Cowboy Soldiers

Donald Smith was an apprentice clerk for the Hudson’s Bay Company who, through hard work and perseverance, worked his way through the ranks to become the company’s chief executive officer and, eventually, its major shareholder.

A photograph of the Vernon contingent of Lord Strathcona`s Horse.Click to enlarge,
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Vernon Contingent, Lord Strathcona’s Horse. Courtesy of the Vernon Museum

He was the chief financial backer for, and an enthusiastic supporter of, the CPR and was invited to drive in the last spike when the railway was completed in 1885. In 1896, Smith was appointed Canadian High Commissioner in London and became active in British political affairs. The following year he was made a British peer and took the name Lord Strathcona.

Lord Strathcona strongly supported Canada’s role in the British Commonwealth. When Britain became embroiled in the South African War, he offered to raise and equip a mounted regiment in Canada at his own expense. The regiment, named Strathcona’s Horse, was to consist of three squadrons, one to be raised in Manitoba, one in the Northwest Territories (present-day Alberta and Saskatchewan) and one in British Columbia. Strathcona’s Horse members were recruited from the Mounted Police and from the ranches of western Canada. The ranching community of British Columbia was well represented, contributing a large number of experienced horsemen, mostly hard-riding cowboys. On March 18, 537 officers and men and 599 horses sailed from Halifax.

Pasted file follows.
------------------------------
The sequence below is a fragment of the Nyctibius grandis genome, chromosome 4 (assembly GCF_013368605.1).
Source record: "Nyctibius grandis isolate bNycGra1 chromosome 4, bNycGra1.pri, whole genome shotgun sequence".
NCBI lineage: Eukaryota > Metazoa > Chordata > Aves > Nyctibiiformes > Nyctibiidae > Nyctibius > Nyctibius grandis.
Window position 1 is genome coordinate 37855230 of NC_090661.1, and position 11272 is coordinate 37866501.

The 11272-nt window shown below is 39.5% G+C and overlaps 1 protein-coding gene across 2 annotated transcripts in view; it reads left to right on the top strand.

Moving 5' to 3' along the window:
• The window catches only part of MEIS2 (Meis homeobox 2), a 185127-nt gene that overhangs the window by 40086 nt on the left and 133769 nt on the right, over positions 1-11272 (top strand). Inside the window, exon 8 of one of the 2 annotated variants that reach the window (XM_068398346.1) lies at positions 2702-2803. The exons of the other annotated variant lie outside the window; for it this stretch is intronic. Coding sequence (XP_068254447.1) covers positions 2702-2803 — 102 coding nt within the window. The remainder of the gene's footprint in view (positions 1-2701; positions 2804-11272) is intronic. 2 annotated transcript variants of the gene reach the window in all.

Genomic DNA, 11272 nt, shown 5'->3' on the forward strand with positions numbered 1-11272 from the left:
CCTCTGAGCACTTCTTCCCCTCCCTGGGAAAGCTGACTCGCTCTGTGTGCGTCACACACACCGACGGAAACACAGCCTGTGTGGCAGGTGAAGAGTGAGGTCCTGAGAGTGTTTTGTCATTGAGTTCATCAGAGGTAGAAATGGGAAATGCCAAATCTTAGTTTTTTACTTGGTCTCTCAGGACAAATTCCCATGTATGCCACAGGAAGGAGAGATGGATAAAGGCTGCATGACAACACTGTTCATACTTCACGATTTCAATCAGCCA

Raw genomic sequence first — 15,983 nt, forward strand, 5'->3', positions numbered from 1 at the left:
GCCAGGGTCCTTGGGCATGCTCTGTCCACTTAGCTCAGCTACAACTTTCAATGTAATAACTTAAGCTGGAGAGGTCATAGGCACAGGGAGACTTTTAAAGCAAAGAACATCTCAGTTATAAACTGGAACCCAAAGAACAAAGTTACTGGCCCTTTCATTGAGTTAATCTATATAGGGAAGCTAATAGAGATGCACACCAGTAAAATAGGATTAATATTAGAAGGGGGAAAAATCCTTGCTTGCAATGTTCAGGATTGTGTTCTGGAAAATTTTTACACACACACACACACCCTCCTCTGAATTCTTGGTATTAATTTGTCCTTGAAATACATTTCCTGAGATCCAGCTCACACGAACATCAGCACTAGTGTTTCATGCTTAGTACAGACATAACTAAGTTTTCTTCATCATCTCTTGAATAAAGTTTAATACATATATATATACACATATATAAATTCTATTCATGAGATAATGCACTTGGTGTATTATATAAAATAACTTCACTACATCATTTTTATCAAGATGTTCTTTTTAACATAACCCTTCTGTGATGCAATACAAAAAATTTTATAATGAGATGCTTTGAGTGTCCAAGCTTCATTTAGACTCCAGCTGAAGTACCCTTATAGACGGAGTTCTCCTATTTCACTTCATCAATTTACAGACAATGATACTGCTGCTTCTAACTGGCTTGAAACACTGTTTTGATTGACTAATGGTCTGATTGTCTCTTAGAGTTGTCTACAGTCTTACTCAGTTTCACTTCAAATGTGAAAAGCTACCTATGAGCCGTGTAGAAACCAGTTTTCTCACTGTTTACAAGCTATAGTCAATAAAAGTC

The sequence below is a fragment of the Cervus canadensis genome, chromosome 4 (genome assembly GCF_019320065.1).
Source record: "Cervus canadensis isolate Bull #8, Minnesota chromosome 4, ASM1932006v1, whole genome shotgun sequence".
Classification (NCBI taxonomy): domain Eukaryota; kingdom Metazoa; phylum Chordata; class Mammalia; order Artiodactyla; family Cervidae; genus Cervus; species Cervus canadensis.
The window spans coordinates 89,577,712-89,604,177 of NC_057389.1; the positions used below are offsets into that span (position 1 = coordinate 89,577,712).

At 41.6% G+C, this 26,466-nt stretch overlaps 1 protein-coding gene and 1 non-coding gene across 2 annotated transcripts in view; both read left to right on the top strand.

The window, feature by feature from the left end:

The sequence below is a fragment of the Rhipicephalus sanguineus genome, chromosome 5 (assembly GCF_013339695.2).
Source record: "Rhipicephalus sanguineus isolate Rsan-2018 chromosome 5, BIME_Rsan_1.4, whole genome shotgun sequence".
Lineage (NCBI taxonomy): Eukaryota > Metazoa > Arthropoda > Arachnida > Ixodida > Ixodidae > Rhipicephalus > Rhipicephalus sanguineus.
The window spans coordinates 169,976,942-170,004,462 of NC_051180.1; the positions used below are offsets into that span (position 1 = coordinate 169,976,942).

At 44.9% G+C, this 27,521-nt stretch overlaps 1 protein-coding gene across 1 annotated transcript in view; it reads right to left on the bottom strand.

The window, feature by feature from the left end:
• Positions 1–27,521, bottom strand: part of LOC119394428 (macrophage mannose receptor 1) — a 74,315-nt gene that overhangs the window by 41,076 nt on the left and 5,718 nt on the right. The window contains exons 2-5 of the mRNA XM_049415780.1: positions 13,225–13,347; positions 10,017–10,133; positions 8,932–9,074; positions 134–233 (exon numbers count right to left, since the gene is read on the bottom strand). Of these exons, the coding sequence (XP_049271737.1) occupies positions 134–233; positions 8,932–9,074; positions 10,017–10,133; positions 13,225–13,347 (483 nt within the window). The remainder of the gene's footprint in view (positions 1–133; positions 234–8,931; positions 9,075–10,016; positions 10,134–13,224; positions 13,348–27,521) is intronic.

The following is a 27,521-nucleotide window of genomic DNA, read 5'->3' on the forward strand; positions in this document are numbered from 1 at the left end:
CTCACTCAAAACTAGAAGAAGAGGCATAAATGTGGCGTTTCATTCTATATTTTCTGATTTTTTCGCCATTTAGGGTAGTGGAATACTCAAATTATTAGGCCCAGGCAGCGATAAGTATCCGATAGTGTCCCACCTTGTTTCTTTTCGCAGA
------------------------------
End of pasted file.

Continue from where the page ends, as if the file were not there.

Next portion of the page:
A photograph of members of Lord Strathcona`s Horse. Click to enlarge,
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Members of Lord Strathcona’s Horse. Courtesy of the Vernon Museum

The tenacity, stamina, and initiative of the rugged westerners were ideal to combat the Afrikaners’ unorthodox, guerrilla tactics. Because of these qualities and their superb horsemanship, the Strathconas became scouts for the advancing army and were often the first to make contact with the enemy, resulting in dozens of casualties.

In January of 1901, the regiment received word that it was to be recalled to Canada. The men were delighted to learn that they were to return via London. They arrived in London on February 14 and their patron, Lord Strathcona, greeted them for the first time. They were given a royal welcome and received their medals from King Edward VII in person. Twelve members of Strathcona’s Horse lost their lives in action in South Africa, including Edmond Parker of the Kootenays, and Private William Henry Ingram, son of the original settler at Grande Prairie (now Westwold).